Electricity – even in the hands of experts – is one of the most dangerous elements in the workplace and at home. According to Electrical Safety Foundation International, more than 400 people suffer electrocutions every year in the U.S., almost half related to consumer products.
The National Safety Council reports electrical hazards cause approximately 4,000 injuries in the workplace annually, and these incidents are far more likely to be fatal than other types of injuries. Electricity ranks sixth among all causes of occupational injury.
National Safety Council statistics show:
- Electricity is the cause of more than 140,000 fires each year, resulting in $1.6 billion in property damage
- Total economic losses due to electrical hazards exceed an estimated $4 billion annually
Arc Flashes Can Cause Severe Burns
Arc flashes result from the light and heat produced from an electric arc supplied with sufficient electrical energy to cause substantial damage, harm, fire or injury.
Since the Bureau of Labor Statistics (BLS) counts arc flashes as burns rather than in its electrical shock statistics, the true rates of electrical shocks are even higher:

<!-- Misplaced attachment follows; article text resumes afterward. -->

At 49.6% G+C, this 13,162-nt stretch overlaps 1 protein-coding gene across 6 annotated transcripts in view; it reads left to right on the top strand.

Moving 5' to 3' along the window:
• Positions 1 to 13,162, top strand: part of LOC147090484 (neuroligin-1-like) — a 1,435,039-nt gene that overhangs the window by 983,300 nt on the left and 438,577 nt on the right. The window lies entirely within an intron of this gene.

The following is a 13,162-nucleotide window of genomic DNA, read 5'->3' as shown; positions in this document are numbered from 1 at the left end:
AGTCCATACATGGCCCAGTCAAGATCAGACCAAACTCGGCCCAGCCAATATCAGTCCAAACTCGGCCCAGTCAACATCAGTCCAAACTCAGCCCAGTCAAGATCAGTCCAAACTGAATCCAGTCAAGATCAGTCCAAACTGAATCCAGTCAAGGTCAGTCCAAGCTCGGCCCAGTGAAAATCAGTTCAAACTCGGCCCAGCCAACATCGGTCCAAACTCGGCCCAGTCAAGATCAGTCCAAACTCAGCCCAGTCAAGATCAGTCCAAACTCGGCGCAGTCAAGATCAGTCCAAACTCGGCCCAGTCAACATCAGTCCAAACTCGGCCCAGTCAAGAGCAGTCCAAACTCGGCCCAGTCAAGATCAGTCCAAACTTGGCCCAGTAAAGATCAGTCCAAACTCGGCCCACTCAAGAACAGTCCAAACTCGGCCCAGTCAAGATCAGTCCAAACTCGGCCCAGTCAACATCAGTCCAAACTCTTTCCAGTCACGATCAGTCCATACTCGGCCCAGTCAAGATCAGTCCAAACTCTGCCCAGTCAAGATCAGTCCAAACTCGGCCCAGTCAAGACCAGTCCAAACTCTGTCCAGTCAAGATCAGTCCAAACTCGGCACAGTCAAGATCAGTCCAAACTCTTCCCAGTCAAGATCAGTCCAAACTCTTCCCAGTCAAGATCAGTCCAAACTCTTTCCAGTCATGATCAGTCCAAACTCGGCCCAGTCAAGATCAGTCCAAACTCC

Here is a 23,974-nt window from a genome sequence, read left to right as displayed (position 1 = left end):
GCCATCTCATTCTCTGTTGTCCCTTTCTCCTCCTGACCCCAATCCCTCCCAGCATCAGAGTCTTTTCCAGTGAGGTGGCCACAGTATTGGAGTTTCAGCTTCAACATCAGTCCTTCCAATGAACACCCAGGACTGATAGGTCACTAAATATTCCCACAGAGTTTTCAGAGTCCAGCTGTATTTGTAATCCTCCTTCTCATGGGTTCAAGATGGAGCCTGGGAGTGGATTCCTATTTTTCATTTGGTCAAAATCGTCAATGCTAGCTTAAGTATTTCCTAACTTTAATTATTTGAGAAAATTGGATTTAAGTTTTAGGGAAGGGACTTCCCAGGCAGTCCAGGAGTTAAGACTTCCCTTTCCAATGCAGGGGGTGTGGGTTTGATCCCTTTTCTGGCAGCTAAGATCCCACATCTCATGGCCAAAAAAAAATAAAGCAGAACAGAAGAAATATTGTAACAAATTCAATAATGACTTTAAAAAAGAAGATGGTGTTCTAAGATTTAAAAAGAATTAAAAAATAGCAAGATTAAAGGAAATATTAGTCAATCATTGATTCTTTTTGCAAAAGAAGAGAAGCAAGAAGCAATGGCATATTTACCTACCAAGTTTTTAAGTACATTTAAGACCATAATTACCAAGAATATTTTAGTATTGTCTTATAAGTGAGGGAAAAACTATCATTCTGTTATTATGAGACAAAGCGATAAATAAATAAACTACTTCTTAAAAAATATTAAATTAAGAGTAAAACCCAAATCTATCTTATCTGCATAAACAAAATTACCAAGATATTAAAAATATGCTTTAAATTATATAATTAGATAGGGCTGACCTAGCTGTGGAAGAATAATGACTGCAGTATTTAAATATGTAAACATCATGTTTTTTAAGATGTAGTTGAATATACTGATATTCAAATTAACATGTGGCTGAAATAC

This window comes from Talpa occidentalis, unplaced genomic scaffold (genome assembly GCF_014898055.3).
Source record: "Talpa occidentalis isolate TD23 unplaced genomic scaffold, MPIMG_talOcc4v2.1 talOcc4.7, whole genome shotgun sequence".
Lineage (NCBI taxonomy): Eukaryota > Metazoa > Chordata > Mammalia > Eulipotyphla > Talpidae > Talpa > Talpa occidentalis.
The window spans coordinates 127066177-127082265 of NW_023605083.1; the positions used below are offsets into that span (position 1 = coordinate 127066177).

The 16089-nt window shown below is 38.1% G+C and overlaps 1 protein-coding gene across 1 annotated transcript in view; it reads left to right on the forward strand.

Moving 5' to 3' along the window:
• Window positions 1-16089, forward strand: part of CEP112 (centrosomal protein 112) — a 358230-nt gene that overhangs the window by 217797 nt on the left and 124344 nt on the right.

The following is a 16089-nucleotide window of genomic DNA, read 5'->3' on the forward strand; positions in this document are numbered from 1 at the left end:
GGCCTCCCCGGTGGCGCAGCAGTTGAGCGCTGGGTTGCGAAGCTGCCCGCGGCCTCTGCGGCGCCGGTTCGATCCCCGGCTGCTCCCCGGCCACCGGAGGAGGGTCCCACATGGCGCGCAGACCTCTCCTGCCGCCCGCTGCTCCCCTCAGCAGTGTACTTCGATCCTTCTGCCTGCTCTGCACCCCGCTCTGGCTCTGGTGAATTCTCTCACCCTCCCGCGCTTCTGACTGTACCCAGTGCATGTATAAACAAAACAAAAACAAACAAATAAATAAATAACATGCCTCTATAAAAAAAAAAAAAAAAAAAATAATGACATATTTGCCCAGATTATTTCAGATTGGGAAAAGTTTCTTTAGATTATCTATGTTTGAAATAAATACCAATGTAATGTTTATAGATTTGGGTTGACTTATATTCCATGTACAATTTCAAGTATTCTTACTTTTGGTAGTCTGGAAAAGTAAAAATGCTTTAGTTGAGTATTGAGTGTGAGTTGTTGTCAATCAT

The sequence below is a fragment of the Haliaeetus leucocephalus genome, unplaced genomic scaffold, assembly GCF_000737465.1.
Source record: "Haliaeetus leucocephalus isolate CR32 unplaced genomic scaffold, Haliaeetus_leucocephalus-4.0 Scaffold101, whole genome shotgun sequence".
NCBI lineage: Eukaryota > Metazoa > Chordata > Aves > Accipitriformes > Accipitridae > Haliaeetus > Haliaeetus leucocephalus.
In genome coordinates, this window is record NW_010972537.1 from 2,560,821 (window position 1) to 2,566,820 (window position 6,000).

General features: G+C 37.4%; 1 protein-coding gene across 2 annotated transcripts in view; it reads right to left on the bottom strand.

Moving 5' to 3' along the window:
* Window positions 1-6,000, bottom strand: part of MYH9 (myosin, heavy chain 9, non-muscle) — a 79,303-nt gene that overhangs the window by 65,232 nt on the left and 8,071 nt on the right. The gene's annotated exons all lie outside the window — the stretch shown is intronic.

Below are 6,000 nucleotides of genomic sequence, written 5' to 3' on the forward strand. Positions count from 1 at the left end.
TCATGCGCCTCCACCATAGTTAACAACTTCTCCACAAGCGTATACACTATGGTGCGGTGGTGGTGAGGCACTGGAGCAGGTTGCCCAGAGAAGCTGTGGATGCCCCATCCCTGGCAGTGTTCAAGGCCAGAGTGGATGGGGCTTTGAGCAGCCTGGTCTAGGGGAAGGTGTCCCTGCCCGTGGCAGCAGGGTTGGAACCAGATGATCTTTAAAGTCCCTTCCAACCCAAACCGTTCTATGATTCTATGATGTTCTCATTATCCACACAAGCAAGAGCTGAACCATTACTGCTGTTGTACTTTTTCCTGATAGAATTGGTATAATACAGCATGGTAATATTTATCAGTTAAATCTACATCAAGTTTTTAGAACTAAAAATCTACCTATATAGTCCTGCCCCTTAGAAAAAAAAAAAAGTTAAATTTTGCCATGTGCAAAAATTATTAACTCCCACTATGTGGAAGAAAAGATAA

- About 2,000 workers receive treatment in burn trauma centers every year as a result of arc flash injuries
- A worker suffers an electrical injury that requires time off every 30 minutes
- Medical costs for severe electrical burns can exceed $4 million per patient
- Arc flash injuries account for 77 percent of all electrical injuries
About 80 percent of electrically related accidents involving qualified workers are a result of arc flashes, meaning even experts are at high risk. About 1 in 5 electrical injuries are permanent.
Personal Protective Equipment Provides Crucial Safety
The dangers of electricity in the workplace multiply when workers fail to follow procedures or wear proper Personal Protective Equipment (PPE). Employer training should cover the care and use of PPE, as well as enforce PPE regulations.
Too many workers make the excuse that PPE slows down their ability to perform repairs. It is a decision that can have disastrous results, and in fact, it is the law.
OSHA regulations state: “Employees shall wear protective equipment for the eyes or face whenever there is a danger of injury from electric arcs or flashes, or from flying objects resulting from electrical explosion.”
For more information on electrical safety in the workplace, please call the Saint Francis Occupational Medicine Clinic at 573-331-5388.